A lot ('The Social Network'!) of the experts ('The King's Speech'!) are obsessed ('The Fighter'!) with what will happen ('Inception'!) on Oscar night. ('Black Swan'!) Personally, I think it's much more interesting to look back and see what already has happened. And by using the magic of numbers, combined with the invaluable assistance of Wikipedia, I've come up with some rather amusing little tidbits. (Some of these you may have read before, but oh well. They're still cool.)

1a. 'The Lord of the Rings: Return of the King' (2003) won 11 Oscars out of 11 nominations. Statistically speaking, it's the king of the Oscar heap. Other 100% winners include 'Gigi' (1958) and 'The Last Emperor' (1987), both of which went 9 for 9, and 'It Happened One Night' (1934), which was 5 for 5.

1b. 'The Matrix' (1999) won 4 out of 4, and the 3 for 3 club includes 'The Bourne Ultimatum' (2007), 'Grand Prix' (1966), and 'Jurassic Park' (1993). Several films have gone 2 for 2 and 1 for 1, but that's not all that interesting, plus it's too much research.

2. Only one film has ever won Best Picture and nothing else. It was 'The Broadway Melody' (1929), and its other nominations were for Best Director (Harry Beaumont) and Best Actress (Bessie Love). (Correction! 'Grand Hotel' (1932) also won Best Picture and nothing else ... because that was its only nomination!)

3. The 1956 short film 'The Red Balloon' won an Oscar for Best Original Screenplay, despite having zero dialogue.

4. The late (great) character actor John Cazale appeared in only five features -- but they were all nominated for Best Picture: 'The Godfather' (1972), 'The Conversation' (1974), 'The Godfather Part 2' (1974), 'Dog Day Afternoon' (1975), and 'The Deer Hunter' (1978). Both 'Godfathers' won, but 'The Conversation' was up against 'Part 2,' so it lost (obviously). 'Dog Day Afternoon' lost to 'One Flew Over the Cuckoo's Nest,' but 'The Deer Hunter' also won Best Picture.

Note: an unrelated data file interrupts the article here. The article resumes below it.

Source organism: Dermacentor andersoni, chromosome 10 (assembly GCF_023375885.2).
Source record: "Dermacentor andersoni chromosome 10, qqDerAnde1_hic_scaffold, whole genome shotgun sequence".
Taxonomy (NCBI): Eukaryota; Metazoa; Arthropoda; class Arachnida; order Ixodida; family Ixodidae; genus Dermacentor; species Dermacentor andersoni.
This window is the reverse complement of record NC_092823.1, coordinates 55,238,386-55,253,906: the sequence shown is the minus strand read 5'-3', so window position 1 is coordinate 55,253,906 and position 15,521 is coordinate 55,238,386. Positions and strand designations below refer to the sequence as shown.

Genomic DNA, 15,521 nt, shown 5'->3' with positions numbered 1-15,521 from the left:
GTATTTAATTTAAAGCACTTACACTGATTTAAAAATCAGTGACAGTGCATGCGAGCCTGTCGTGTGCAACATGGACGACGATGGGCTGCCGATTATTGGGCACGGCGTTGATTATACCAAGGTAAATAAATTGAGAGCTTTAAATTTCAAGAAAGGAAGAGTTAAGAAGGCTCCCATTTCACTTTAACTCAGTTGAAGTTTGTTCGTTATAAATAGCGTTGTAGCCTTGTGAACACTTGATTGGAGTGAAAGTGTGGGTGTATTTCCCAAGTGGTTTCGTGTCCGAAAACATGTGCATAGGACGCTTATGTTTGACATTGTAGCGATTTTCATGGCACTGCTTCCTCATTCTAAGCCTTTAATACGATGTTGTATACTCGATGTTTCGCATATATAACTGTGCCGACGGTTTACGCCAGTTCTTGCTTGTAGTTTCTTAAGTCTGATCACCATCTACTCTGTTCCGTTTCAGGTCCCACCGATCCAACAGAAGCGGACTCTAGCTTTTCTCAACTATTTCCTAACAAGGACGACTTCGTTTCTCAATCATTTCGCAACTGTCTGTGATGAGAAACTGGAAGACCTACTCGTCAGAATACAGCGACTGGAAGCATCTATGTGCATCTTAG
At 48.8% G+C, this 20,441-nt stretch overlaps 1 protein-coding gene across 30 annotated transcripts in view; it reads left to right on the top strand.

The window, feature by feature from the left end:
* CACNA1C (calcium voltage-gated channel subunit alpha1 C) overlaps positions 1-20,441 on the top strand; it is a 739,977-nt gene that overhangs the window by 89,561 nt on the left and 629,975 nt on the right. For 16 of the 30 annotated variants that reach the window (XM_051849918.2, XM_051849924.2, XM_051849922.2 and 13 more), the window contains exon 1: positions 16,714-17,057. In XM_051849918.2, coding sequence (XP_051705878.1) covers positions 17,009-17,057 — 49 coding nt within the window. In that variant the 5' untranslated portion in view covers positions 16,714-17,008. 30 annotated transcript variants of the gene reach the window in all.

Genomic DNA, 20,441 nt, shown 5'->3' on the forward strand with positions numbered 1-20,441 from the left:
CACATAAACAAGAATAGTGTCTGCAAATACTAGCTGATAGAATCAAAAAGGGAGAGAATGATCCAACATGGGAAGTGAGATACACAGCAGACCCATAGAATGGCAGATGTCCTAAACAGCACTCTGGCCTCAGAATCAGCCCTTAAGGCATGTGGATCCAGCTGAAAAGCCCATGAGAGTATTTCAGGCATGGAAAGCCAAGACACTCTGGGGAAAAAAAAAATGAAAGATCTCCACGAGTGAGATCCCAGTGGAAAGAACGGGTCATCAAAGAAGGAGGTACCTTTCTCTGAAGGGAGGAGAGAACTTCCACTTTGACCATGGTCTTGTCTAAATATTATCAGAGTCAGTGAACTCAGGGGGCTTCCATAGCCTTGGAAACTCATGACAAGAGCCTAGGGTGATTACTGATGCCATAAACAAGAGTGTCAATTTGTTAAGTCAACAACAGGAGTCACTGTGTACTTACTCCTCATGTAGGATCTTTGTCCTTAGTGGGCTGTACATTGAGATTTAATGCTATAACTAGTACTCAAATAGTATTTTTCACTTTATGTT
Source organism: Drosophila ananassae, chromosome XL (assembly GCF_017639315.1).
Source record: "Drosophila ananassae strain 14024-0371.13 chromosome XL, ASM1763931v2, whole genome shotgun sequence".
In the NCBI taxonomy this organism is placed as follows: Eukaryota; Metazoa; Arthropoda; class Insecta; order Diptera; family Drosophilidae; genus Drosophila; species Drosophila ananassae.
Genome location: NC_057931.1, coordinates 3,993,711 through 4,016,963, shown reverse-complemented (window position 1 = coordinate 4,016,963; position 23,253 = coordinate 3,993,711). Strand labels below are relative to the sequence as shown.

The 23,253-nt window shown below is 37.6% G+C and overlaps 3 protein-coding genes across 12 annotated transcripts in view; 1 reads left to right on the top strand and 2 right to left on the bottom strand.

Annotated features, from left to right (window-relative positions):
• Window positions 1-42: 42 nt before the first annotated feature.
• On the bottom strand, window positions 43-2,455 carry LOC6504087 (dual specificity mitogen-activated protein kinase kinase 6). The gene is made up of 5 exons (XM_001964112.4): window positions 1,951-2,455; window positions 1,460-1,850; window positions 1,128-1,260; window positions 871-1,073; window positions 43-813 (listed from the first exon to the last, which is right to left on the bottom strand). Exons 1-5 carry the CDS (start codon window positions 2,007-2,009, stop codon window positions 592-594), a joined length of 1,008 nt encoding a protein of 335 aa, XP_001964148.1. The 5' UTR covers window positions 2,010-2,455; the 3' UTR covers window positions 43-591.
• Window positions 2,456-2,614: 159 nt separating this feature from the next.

5. Unfortunately Mr. Cazale never earned an Oscar nomination for his work.

6. The record-holder for acting nominations is, of course, Ms. Meryl Streep, who's been up for the Oscar 16(!) times, and has won the prize only twice: for 'Kramer vs. Kramer' (1979, supporting) and 'Sophie's Choice' (1982, lead).

7. The biggest "losers," statistically speaking would be 'Becket' (1964) and 'Johnny Belinda' (1948), both of which went 1 (win) for 12 (nominations). The former won its sole Oscar for Best Screenplay, and the latter went home with Best Actress (Jane Wyman). The 1 for 11 club includes 'Chinatown' (1974, screenplay), 'Mr. Smith Goes to Washington' (1939, original story), and 'The Pride of the Yankees' (1942, editing).

8. Composer John Williams has been nominated 45 times. He has won 5 trophies. The late costume designer Edith Head was nominated 35 times, winning the gold 8 times.

9. Only three films have ever "swept" the five big awards (Picture, Director, Actor, Actress, Screenplay): 'It Happened One Night' (1934), 'One Flew Over the Cuckoo's Nest' (1975), and 'The Silence of the Lambs' (1991).

10. Despite winning 8 Oscars out of 10 nominations, 'Cabaret' (1972) failed to win Best Picture. It also didn't get Adapted Screenplay, because 'The Godfather' snagged both.

Honorable Mention: Poor Kevin O'Connell! He may be one of the world's finest sound mixers, but his Oscar record stands at a staggering ZERO wins out of 20 nominations. Someone give this man an Oscar! (The interview below took place when O'Connell was battling 0-for-18. Since then he's been nominated another two times and lost both times. He is not nominated this year.)

categories Oscars, Awards, Cinematical